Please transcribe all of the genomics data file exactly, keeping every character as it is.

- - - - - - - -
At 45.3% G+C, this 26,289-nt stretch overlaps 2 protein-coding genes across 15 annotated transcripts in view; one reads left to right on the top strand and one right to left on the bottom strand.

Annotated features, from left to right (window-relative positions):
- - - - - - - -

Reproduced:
At 45.3% G+C, this 26,289-nt stretch overlaps 2 protein-coding genes across 15 annotated transcripts in view; one reads left to right on the top strand and one right to left on the bottom strand.

Annotated features, from left to right (window-relative positions):